D. Firearms Qualification and Maintenance

According to Plaintiffs evidence, firearms qualification takes approximately two hours, most of which is spent cleaning the weapons used during qualification. (Doc. 108, Capriola Dep. RT at 84). The County contends it is entitled to summary judgment on Plaintiffs' claims for compensation for off-duty firearms qualification and maintenance because the County provides on-duty time to perform the qualifications, and because County policy permits deputies to submit overtime requests for firearms qualification where it cannot be completed during normal duty hours. The County avers that Plaintiffs off-duty qualification and maintenance is done as a matter of personal preference.

Whether the County permits Plaintiffs to submit overtime requests when firearms qualification and maintenance cannot be completed during normal duty hours is subject to a factual dispute. Deputy Jason Deimerly testified under oath that a supervisory employee of the County, Sergeant Frances Devins, instructed deputies during a briefing session that "overtime is not authorized for [firearms] qualifications." (Doc. 112-5, Deimerly Dep. RT at 116). The County disputes the meaning of Deimerly's testimony, noting that Deimerly's responses to follow up questions suggest that Devins' statement can be construed as an instruction to deputies to manage their time so as to have sufficient time for on-duty firearms qualification. In the context of Defendants' motion for summary judgment, all inferences regarding Devins' statement must be drawn in favor of Plaintiffs. As a rational jury presented with Deimerly's testimony could draw the inference that Devins' was instructing deputies not to submit overtime requests for off-duty weapons qualification even when such off-duty qualification was required by the circumstances, there is a factual dispute regarding whether the County actually permits officers to submit overtime requests for off-duty weapons qualification, notwithstanding its state policy. Summary judgment is DENIED as to Plaintiffs' off-duty weapons qualification claims.*fn5

E. Lunch Periods

Plaintiffs' SAC asserts that Courtroom Deputy Plaintiffs are entitled to compensation for the unpaid meal period provided by the County because such Plaintiffs routinely remain in uniform, maintain radio contact, are subject to call backs for service, and are frequently interrupted by citizens requesting information or assistance. The County contends it is entitled to summary judgment on Plaintiffs' meal period claims because Courtroom Deputies are not required to remain in uniform or perform any employment duties during their meal breaks. Plaintiffs respond that "the amount of time necessary to don, doff, and then re-don the uniform and equipment is considerably prohibitive." (Doc. 101, Plaintiffs' Response to DUMF No. 73).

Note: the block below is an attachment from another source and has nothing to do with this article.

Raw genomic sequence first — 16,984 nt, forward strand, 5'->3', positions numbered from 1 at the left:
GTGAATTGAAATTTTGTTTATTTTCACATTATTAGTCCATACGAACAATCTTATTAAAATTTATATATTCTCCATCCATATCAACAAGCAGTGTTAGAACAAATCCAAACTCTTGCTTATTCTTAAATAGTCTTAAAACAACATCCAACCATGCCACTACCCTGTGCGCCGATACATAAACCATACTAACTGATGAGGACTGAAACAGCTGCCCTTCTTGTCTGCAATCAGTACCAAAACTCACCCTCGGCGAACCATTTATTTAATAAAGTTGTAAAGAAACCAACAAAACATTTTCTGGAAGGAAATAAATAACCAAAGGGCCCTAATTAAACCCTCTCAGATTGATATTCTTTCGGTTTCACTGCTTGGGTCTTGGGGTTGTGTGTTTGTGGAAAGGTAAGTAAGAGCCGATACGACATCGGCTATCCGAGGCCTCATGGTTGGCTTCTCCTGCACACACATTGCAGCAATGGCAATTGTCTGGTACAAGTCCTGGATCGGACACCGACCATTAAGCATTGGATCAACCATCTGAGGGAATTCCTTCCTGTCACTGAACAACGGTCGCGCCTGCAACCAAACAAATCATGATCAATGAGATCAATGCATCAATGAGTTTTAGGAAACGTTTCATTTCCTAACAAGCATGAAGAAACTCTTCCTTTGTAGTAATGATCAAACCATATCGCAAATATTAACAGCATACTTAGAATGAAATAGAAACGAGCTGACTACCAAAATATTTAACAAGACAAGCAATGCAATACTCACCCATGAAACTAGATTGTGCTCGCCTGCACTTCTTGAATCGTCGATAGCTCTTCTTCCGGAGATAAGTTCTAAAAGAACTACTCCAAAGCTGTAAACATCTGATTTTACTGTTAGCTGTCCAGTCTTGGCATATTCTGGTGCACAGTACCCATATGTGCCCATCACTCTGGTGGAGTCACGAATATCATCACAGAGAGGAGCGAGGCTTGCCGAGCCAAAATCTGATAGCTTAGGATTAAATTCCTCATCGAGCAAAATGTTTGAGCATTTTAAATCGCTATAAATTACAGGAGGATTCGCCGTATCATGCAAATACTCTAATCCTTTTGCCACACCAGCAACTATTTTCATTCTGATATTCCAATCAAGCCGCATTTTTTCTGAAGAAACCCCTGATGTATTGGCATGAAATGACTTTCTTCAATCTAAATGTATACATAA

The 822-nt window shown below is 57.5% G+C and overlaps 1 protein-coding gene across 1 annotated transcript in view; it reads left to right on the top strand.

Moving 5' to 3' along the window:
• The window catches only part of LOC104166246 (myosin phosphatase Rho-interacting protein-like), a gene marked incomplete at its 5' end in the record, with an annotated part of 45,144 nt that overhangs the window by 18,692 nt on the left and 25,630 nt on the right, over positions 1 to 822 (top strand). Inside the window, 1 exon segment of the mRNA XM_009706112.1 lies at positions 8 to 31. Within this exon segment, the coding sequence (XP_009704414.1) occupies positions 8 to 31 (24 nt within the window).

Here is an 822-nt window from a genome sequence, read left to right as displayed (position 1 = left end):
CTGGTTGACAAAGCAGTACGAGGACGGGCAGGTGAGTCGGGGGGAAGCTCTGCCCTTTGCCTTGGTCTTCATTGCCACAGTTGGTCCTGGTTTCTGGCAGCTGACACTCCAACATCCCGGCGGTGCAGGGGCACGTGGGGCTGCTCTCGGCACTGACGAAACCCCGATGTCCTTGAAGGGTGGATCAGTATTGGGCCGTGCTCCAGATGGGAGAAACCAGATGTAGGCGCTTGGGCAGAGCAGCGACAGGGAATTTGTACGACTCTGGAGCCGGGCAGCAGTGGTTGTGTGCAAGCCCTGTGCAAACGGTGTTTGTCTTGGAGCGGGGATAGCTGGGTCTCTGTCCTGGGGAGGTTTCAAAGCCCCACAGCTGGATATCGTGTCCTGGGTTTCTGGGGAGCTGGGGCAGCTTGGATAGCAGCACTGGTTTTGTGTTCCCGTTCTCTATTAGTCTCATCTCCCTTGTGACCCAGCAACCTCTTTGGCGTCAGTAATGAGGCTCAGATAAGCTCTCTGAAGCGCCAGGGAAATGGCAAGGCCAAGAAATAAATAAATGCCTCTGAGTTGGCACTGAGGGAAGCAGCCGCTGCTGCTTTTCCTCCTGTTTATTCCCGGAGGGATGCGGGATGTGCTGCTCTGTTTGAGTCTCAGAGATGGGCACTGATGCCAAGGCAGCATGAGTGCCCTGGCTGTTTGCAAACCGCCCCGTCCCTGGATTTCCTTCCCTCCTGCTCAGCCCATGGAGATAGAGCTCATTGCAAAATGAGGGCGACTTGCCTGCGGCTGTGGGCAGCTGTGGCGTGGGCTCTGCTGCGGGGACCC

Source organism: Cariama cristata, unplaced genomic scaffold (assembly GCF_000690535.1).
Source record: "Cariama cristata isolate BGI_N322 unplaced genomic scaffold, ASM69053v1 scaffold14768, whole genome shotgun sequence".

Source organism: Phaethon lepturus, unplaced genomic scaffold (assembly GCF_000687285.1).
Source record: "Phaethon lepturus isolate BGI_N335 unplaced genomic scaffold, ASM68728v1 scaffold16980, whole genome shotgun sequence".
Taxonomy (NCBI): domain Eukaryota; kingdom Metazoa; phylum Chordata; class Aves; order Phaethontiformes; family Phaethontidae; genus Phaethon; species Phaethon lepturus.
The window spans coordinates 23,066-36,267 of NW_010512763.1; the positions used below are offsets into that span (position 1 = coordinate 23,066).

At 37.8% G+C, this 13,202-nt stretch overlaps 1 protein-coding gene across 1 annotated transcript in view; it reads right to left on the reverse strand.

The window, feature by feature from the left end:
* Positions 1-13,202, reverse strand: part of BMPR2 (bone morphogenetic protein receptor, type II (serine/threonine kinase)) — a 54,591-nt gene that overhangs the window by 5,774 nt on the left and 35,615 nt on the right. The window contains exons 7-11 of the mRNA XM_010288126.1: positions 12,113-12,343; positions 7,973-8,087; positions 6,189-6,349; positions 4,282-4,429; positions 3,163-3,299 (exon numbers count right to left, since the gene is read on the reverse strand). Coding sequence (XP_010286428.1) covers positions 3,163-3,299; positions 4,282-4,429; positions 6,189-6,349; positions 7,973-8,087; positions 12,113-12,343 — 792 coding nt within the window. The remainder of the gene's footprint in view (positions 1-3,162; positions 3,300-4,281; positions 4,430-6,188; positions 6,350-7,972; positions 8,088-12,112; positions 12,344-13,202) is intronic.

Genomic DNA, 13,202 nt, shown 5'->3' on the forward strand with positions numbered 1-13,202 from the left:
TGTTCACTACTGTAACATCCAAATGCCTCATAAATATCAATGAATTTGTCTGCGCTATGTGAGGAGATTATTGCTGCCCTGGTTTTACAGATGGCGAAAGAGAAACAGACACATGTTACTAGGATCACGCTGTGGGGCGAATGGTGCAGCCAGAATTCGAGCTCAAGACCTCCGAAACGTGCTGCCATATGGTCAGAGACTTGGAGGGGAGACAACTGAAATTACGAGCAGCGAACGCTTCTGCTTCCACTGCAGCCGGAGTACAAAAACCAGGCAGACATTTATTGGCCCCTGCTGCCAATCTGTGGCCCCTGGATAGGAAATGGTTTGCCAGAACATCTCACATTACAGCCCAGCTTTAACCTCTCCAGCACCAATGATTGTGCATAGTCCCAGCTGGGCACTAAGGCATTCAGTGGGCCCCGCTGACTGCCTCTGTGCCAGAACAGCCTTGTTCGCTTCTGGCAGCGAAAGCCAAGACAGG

Employers providing unpaid meal breaks must "completely reliev[e]" employees "from duty for the purposes of eating regular meals" for a period of 30 minutes or more. 29 C.F.R. § 785.19. Applicable regulations provide that "the employee is not relieved if he is required to perform any duties, whether active or inactive, while eating." Id.; see Brennan v. Elmer's Disposal Serv., Inc., 510 F.2d 84, 88 (9th Cir. 1975) (holding that "[a]n employee cannot be docked for lunch breaks during which he is required to continue with any duties related to his work").

Plaintiffs' claims are predicated on the fact that some Courtroom Deputies remain in uniform during their meal periods, and that in such instances, they are often called upon to perform tasks akin to their normal employment duties. However, it is undisputed that Courtroom Deputies are not required by the County to remain in uniform during their meal periods. Plaintiffs do not contend that the time it takes to doff and re-don their uniforms and gear prohibits them from changing out of their uniforms and gear during their lunch period; they contend only that the time involved is "considerably prohibitive." It is undisputed that Plaintiffs are provided a one-hour meal period, during which they are not required to remain in uniform or perform work duties. Summary judgment is GRANTED on Plaintiffs' meal break claims.

F. Plaintiffs' Motion

Plaintiffs move for summary judgment on issues related to their donning and doffing claims. Plaintiffs motion is MOOT, as Bamonte forecloses Plaintiffs' donning and doffing claims.

ORDER

For the reasons stated, IT IS ORDERED:

1) Summary judgment is GRANTED for Defendants on Plaintiffs' donning and doffing claims;

2) Summary judgment is GRANTED for Defendants on Plaintiffs' commute-time claims;

3) Summary judgment is GRANTED for Defendants on Plaintiffs' vehicle maintenance claims;

4) Summary judgment is GRANTED for Defendants on Plaintiffs' meal break claims;

5) Summary judgment is DENIED on Plaintiffs' firearms qualification and maintenance claims;

6) Plaintiffs' motion for summary judgment is DENIED as MOOT; and

7) Defendants shall submit a form of order consistent with this memorandum decision within five days of electronic service of this decision.

IT IS SO ORDERED.